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Posted 8 Dec 2008
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# TEA Encryption/Decryption Made Simple

, 20 Dec 2008
Easy to use crypto class that uses TEA, XTEA and XXTEA standards

## Introduction

When we want to hide data for our user based on simple data types we could sometimes ask for a simple and straight forward approach - like a class, a lib or a DLL or something - not necessarily going into all kinds of details and crypto-theory for experts only. This is what this small project is all about. Using the one-and-only class in it `CEncryptDecrypt`, one will be able to encrypt and decrypt simple data types, say to- and from the registry in C.

## Background

The basic ideas are held simple: I wanted to hide a PIN code in the registry to begin with in a safe manner. Just wanted to write the PIN down and reading it up again to a (another) program needing it. To do so, I first had to encrypt the value like "2416", then deliver it and then later do the opposite thing reading it back. I had no idea how to do so even "pretty" safe - so to begin with, I simply Googled the problem instead of going into drowning myself in an overwhelming crypto API that I did not understand and perhaps it turned out a little overkill. Soon I was lead to a series of articles, more or less linked, in Wikipedia (Wiki). Hence this code is based on Wiki knowledge and not a crypto API.

Also, downloading and reading this article, please keep in mind that I'm not in any way a crypto expert - not at all and just at the beginning - again; I just want to be able to do crypto things the simple way... and then ok perhaps some day go more into the theory and mathematics behind. For a discussion on these subjects, please follow the links I've added to the core methods in the class - this is: TEA, XTEA and XXTEA.

## Using the Code

The class is based on three algorithms: The Tiny Encryption Algorithm (called TEA) and two extended and more safe versions of it called XTEA and XXTEA to think of as derivatives of the first.

Given below is a brief description of how to use the project and the code. From the outside, this is really simple - as I wanted it.

Build the project and run the dialog now. You are now enabled to encrypt/decrypt: `int`, `TCHAR `and `CString `- this is sufficient in its first version and for most enterprises. To encrypt an `int`, press "`Encrypt int`" and to have it back press "`Decrypt int`". Likewise for the other types. I'm well aware that there are people out there that can perhaps attack this encryption with their super computer and super brains but to obscure information for the average user, this should be enough - I hope. :-) Also the articles and the Internet are flooded with information about attack principles - interesting stuff but outside the scope of my article and a fast 95% and 'pretty safe' solution. Anyway nothing is good enough and 100%.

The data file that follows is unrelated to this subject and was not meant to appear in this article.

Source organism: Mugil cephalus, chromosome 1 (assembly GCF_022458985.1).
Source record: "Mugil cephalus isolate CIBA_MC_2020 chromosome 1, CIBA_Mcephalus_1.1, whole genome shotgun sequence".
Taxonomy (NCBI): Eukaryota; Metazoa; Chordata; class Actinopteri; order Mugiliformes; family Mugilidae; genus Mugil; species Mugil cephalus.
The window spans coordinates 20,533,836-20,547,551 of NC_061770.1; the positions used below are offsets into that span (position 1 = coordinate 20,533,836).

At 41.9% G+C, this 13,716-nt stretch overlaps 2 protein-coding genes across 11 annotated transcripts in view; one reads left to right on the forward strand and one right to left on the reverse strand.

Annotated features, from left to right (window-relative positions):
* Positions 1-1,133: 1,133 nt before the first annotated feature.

```//
// To create a CEncryptDecrypt instance.
//
m_pEncryptDecrypt = new CEncryptDecrypt();```

This makes you access the simplest standard - TEA - by default.

```//
// To use another standard.
//
new CEncryptDecrypt(CEncryptDecrypt::eXTEA)
// or
new CEncryptDecrypt(CEncryptDecrypt::eXXTEA)```

Or call `m_pEncryptDecrypt->SetEncryptionStandard(CEncryptDecrypt::eXTEA)` on the fly. To encrypt a value, you go:

```//
// To encrypt.
//
m_pEncryptDecrypt->Encrypt(456)
// or
m_pEncryptDecrypt->Encrypt('F')
// or
m_pEncryptDecrypt->Encrypt(CString(_T("Hey you."))).```

While the objects are in its encrypted state, the values are held in a vector inside the class. The class then exposes methods to build a comma separated list from or to the vector. In that way, the vector can be wiped and later reconstructed and meanwhile stored in a file or in the registry. Going the other way and decrypting is - big surprise - likewise simple:

```//